The menu at La Boca Mexican Restaurant & Cantina goes beyond the usual Tex-Mex fare. Alongside fajitas and quesadillas, you’ll find traditional tamales, slow-roasted pork shank, and hand-cut corn tortilla chips. A talented staff of servers and bartenders cultivate a laid-back, festive atmosphere, serving up Mexican beers on draft and a celebrated bloody mary that’s garnished with asparagus, cocktail shrimp, and grilled steak. The eatery's parchment-colored walls are covered with drawings of proud vaqueros and rustic Mexican scenery, forming an ideal backdrop for authentic dinners of mahi mahi tacos or jicama salad. Pub rockers, live karaoke backing groups, and cover bands provide a festive soundtrack.
Stillanos Pikos has gone from watching stock prices fall on Wall Street to watching cakes rise in the ovens at Fusion Bakery & Patisserie. The bakery owner—who is originally from the Greek island of Rhodes—found his original career in finance to be less than fulfilling. After resisting the urge to follow in the footsteps of his family's food business, Pikos decided to enroll in the Connecticut Culinary School. He worked at an exclusive hotel restaurant before assisting friends with their bakeries, which gave rise to the development of Fusion Bakery & Patisserie. Jeff Mill of The Middletown Press notes that the name represents "a combination of European and American desserts,” and that the establishment "is a throwback to a time not so long ago when every town had a bakery, and often more than one."
Pikos and fellow pastry chef Jen McGuinness bake cinnamon rolls, brownies, danishes, baklava, and scones from scratch every morning. They prepare decadent wedding and specialty cakes, including The Very Best Carrot Cake with cream-cheese frosting and optional nuts. As reported by Cassandra Day of Middletown Patch, the bakery ran a "Where's Ginger?" holiday promotion in which patrons guessed the location of a gingerbread man shown in photos around town to win a free pound of cookies and a year of icing-based vinyl siding repairs.
Sweet Harmony Café & Bakery keeps locals full with a menu of homemade offerings that warm hearts via easily accessible stomach ducts. Regulate tongue temperature with hot soups and cold salads, such as the Sweet Harmony salad topped with goat cheese, dried cranberries, and honey-roasted pecans ($9.95). Tasty invaders hurdle mandibular moats in the form of house specialties, such as the homemade mac & cheese ($8.95) or chicken bruschetta ($9.95), and egg eaters storm edible embankments with an oven-baked slice of the quiche of the day ($8.95). Treat sweet teeth to a plethora of palate-pleasing pastries, such as slices of strawberry shortcake ($6.95), extra-large cookies ($2.50), and special daily desserts. On the third Saturday of each month, early risers can enjoy special breakfast items to kick off weekend activities.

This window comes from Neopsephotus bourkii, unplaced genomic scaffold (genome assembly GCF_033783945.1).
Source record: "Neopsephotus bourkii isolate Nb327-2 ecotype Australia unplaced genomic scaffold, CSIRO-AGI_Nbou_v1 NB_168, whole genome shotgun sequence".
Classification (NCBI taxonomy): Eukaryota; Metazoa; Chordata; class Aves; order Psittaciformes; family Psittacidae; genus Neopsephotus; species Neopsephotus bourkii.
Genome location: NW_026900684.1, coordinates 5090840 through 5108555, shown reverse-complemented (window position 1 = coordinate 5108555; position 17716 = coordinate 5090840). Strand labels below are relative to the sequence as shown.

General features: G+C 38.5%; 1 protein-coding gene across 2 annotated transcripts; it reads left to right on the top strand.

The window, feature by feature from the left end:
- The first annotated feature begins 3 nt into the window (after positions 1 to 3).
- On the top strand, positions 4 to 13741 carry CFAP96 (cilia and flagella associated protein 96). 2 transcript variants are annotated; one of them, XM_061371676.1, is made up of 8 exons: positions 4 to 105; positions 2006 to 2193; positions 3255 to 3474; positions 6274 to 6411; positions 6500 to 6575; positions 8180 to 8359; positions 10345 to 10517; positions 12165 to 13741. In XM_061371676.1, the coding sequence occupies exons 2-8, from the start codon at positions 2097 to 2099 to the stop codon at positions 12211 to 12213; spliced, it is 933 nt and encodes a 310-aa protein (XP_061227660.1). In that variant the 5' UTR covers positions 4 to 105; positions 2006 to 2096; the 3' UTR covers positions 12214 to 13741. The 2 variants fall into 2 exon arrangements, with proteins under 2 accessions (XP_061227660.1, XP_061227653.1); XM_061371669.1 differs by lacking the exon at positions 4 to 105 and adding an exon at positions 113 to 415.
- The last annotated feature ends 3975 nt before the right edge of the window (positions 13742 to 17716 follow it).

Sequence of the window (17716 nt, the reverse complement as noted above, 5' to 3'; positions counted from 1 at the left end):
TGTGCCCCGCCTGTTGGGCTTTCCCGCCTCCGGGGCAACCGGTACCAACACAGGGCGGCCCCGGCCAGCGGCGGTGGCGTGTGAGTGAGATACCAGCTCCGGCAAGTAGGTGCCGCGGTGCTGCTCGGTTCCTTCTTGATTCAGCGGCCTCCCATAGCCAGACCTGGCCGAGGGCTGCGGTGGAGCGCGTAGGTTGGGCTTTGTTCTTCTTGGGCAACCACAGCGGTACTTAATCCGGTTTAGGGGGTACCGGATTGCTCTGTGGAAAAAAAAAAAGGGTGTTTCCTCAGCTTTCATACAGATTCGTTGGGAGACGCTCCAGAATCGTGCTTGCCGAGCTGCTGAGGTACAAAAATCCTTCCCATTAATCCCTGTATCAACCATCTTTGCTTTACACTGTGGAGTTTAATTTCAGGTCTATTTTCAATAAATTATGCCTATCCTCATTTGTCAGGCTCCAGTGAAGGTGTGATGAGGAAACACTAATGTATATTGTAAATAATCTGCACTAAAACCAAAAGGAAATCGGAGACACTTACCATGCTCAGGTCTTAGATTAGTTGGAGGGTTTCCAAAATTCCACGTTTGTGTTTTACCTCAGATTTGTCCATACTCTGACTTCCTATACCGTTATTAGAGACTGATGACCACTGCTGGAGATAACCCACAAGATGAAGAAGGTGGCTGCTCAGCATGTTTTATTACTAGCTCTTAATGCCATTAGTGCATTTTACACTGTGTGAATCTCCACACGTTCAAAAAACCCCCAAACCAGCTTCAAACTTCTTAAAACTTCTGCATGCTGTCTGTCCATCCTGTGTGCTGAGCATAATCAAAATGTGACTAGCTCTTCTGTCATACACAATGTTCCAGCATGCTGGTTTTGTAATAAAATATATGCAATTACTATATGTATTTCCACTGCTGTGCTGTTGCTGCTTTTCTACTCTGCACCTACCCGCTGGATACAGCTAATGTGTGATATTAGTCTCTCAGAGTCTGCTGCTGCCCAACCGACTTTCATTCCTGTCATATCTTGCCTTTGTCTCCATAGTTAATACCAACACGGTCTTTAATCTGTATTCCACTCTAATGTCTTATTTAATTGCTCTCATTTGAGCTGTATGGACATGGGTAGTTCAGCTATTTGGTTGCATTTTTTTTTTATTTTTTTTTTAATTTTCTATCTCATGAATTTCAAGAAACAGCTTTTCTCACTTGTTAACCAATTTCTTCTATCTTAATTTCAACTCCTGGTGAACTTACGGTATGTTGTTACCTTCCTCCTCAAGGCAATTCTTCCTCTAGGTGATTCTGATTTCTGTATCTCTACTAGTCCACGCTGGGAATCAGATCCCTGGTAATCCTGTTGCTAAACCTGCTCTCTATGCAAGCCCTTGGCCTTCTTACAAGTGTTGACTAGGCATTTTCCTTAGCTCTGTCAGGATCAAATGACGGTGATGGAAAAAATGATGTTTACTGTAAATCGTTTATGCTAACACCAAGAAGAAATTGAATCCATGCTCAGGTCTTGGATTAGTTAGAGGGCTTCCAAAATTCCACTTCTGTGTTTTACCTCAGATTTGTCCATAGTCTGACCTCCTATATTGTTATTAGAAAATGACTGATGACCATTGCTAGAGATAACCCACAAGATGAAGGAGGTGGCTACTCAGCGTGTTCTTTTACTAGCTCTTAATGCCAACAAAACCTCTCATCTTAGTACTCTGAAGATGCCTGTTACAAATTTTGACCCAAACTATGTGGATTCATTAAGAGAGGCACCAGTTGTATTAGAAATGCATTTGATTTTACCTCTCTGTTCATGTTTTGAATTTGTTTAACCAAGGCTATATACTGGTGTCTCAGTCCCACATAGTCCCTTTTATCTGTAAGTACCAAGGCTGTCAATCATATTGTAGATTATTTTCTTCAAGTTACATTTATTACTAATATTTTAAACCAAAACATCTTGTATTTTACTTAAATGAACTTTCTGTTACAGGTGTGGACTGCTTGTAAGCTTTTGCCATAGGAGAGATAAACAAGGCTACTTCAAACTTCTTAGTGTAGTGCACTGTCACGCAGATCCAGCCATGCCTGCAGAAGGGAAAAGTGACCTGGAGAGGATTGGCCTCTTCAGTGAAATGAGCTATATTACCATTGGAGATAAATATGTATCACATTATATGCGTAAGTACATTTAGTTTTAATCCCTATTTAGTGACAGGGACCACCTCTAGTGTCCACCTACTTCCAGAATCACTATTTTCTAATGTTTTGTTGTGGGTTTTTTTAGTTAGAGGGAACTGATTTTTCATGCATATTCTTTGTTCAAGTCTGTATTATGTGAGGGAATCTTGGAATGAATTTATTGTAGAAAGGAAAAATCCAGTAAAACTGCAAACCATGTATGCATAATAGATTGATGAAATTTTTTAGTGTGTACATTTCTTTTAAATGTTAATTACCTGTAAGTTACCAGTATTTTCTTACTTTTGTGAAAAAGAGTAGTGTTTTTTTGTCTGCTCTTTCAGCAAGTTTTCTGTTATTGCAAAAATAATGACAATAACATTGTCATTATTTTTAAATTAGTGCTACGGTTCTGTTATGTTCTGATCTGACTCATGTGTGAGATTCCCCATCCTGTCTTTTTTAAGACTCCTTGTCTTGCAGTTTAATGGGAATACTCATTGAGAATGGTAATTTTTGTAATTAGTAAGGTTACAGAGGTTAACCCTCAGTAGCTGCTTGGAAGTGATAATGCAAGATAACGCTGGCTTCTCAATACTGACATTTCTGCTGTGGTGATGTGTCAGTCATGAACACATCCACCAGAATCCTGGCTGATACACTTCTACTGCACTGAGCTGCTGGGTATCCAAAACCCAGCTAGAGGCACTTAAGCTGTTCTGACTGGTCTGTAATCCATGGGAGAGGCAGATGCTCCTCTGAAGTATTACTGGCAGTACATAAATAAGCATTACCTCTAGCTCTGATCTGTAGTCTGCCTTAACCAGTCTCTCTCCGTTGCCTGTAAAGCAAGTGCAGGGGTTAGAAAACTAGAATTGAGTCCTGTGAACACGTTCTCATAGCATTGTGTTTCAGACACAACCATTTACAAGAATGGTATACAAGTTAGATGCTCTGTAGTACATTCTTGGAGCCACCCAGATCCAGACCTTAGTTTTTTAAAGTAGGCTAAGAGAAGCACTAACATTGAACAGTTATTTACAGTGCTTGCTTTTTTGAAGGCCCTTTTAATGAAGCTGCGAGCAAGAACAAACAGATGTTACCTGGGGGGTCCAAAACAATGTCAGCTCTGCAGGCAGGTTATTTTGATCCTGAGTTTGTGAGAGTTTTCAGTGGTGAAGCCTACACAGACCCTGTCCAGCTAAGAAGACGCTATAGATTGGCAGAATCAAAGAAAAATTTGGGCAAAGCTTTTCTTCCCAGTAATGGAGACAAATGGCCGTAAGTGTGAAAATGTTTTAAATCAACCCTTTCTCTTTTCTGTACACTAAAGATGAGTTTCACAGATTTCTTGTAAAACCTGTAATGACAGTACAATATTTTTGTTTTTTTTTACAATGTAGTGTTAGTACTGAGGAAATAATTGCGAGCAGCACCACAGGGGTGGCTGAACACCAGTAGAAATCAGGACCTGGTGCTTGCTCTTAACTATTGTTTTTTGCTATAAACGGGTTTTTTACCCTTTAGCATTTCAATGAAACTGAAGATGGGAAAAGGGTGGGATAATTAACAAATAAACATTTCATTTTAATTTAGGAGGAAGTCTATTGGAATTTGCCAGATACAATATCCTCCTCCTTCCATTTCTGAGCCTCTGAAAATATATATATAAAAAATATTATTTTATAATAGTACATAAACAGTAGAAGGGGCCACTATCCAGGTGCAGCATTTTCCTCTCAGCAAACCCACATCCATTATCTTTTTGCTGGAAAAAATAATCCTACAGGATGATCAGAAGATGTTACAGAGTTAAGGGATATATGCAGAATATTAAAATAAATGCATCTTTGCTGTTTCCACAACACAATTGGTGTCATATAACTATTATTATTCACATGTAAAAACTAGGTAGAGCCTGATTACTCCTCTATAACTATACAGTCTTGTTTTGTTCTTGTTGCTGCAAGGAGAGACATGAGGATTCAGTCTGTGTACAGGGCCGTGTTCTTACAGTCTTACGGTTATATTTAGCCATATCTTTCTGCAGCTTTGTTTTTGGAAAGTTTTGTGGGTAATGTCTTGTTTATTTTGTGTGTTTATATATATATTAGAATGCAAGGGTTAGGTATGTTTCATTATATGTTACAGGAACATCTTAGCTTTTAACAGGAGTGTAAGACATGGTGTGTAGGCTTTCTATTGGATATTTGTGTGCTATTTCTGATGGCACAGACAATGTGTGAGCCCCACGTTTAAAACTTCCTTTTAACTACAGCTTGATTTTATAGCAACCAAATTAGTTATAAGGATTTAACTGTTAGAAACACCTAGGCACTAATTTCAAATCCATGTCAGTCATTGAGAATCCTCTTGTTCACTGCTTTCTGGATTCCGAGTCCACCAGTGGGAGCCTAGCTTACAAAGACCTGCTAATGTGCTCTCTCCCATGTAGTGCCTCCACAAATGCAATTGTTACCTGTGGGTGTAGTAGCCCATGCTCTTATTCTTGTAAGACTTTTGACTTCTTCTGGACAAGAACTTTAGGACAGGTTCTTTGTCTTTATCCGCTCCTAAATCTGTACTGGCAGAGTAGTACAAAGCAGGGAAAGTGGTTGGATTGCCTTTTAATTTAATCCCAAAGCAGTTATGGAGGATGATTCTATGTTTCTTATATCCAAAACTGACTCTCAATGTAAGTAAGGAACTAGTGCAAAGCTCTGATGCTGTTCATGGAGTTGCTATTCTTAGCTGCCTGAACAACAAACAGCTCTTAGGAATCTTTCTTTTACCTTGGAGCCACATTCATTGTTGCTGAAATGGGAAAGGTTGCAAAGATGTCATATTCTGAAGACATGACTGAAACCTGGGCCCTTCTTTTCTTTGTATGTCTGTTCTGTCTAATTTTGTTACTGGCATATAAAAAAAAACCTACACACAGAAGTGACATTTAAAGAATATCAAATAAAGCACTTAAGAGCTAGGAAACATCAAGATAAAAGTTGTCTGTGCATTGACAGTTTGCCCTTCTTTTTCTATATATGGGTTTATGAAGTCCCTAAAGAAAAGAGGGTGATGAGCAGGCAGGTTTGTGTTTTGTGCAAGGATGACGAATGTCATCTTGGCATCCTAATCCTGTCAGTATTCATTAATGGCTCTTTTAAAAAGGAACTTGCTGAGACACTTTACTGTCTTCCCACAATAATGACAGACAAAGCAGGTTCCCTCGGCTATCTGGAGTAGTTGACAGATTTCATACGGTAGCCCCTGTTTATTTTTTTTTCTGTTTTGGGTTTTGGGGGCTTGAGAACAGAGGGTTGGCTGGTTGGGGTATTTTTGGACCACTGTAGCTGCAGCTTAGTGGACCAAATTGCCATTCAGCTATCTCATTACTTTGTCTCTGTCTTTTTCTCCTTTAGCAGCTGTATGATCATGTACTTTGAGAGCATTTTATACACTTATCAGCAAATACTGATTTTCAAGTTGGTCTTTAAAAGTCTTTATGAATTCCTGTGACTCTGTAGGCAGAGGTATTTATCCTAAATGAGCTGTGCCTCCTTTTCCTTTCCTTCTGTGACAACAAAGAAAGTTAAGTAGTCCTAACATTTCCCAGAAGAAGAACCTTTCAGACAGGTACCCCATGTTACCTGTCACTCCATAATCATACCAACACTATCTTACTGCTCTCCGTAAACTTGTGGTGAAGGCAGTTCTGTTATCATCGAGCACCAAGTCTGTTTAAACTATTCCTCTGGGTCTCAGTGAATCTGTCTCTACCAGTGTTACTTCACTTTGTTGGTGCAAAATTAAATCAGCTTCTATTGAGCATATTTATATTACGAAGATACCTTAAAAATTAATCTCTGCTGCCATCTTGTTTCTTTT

The brilliant baristas at Klekolo pour steaming cups of joe and craft specialty drinks in their funky Court Street location. Using beans from a variety of roasters—most of them organic and free trade—the staff brews each cup ($1.30–$2.25) from the drip bar. Expertly made espresso ($1.25) steams in tiny mugs stolen from caffeinated elves, and specialty drinks such as the Witches' Brew transfix taste buds with a spell of caramel, hazelnut, chocolate, and espresso. Combat severe cases of indecision by filling tankards with smooshies ($5.75), a combination smoothie-slushie that dallies in fruit flavors as well as java incarnations. The pastry case houses a rotating selection of scrumptious sweets ($1.80–$4.95); recent offerings have included rich turtle-cheesecake bars and flaky lemon danish. While sipping from mugs, patrons can gaze at the local artwork dotting the richly hued purple walls, use free WiFi to email lonely houseplants, or admire the 10 cents they saved by bringing in their own bean-juice receptacles.
Tempting as it is, wearing a pair of Tschudin Chocolates' high heels on the town wouldn't be a very good idea. That's because the footwear is an example of the custom chocolate sculptures the shop regularly makes for birthdays, weddings, and other special events. Yet Tschudin's chocolatiers don't craft every treat on such a grand scale. Using their stone-ground chocolate and local ingredients such as honey and herbs, they hand-make a rotating lineup of bonbons, truffles, ganaches, and caramels. And that handmade ethos extends into their cakes and desserts as well.
Rather than hiding their techniques from the world by only working in a vault, Tschudin's chocolatiers invite guests to witness their process firsthand during classes. These behind-the-scenes peeks reveal how the team shapes its treats. Tschudin's experts even conduct chocolate-making classes for those struck with inspiration, allowing students to temper and create their own treats.